Heat Transfer: Lessons With Examples Solved By Matlab

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  • $90.00
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  • Publish Date: 2012-01-27
  • Binding: Paperback
  • Author: Tien-Mo Shih

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Heat Transfer: Lessons with Examples Solved by Matlab instructs students in heat transfer, and cultivates independent and logical thinking ability. The book focuses on fundamental concepts in heat transfer and can be used in courses in Heat Transfer, Heat and Mass Transfer, and Transport Processes. It uses numerical examples and equation solving to clarify complex, abstract concepts such as Kirchhoff's Law in Radiation. Several features characterize this textbook: It includes real-world examples encountered in daily life; Examples are mostly solved in simple Matlab codes, readily for students to run numerical experiments by cutting and pasting Matlab codes into their PCs; In parallel to Matlab codes, some examples are solved at only a few nodes, allowing students to understand the physics qualitatively without running Matlab codes; It places emphasis on why for engineers, not just how for technicians. Adopting instructors will receive supplemental exercise problems, as well as access to a companion website where instructors and students can participate in discussion forums amongst themselves and with the author. Heat Transfer is an ideal text for students of mechanical, chemical, and aerospace engineering. It can also be used in programs for civil and electrical engineering, and physics. Rather than simply training students to be technicians, Heat Transfer uses clear examples, structured exercises and application activities that train students to be engineers. The book encourages independent and logical thinking, and gives students the skills needed to master complex, technical subject matter.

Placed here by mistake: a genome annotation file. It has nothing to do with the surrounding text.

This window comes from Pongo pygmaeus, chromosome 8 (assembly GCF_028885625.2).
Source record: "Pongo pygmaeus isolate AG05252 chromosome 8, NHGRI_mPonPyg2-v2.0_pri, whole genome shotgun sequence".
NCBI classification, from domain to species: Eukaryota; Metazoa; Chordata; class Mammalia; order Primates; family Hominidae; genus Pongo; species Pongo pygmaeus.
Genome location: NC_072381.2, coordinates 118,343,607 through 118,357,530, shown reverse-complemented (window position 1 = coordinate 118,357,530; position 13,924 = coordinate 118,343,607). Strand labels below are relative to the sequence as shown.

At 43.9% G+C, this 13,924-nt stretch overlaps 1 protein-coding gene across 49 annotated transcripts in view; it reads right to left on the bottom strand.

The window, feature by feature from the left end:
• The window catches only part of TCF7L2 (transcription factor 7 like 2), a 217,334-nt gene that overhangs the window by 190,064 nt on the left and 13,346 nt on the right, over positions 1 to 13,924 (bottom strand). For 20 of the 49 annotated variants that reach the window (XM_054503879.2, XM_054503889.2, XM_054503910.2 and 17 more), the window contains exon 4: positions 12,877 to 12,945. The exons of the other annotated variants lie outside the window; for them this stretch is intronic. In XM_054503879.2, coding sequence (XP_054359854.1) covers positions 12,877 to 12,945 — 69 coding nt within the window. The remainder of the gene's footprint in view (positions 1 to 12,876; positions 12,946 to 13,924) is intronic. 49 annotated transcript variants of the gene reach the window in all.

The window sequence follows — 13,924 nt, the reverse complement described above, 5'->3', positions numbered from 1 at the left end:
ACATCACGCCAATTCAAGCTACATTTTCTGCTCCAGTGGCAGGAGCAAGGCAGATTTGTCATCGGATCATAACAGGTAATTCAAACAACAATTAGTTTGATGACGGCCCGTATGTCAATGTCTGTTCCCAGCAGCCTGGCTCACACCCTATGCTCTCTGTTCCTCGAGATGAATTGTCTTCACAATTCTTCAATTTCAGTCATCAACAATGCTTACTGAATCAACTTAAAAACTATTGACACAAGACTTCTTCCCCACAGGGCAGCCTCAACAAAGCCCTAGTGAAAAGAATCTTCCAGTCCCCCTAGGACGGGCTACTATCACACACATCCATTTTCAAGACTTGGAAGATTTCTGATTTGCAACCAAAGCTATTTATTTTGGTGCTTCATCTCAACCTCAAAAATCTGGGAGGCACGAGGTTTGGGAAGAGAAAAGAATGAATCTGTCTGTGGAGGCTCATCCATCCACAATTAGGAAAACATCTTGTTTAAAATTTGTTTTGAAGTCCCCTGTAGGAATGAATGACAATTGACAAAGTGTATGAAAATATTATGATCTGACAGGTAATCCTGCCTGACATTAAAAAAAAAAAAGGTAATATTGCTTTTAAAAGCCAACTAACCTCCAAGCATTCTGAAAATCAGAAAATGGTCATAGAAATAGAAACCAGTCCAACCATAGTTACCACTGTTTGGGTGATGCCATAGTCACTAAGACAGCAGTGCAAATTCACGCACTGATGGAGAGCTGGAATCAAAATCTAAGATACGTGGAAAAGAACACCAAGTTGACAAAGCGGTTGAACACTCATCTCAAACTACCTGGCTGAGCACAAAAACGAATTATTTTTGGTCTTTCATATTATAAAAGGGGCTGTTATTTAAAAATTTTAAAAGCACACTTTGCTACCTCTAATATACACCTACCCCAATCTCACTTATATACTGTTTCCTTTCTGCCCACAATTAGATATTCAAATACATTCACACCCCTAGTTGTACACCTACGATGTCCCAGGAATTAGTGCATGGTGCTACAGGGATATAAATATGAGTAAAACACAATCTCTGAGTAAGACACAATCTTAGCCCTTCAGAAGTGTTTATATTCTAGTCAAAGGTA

Tien-Mo Shih received his Ph.D. from the University of California, Berkeley, and did his post-doctoral work at Harvard University. From 1978 until his retirement in 2011 he was an Associate Professor of Mechanical Engineering at the University of Maryland, College Park, where he taught courses in thermo-sciences and numerical methods. He remains active in research in these same areas. His book, Numerical Heat Transfer, was translated into Russian and Chinese, and subsequently published by both the Russian Academy of Sciences and the Chinese Academy of Sciences. He has published numerous research papers, and has been invited regularly to write survey papers for Numerical Heat Transfer Journal since 1980s.

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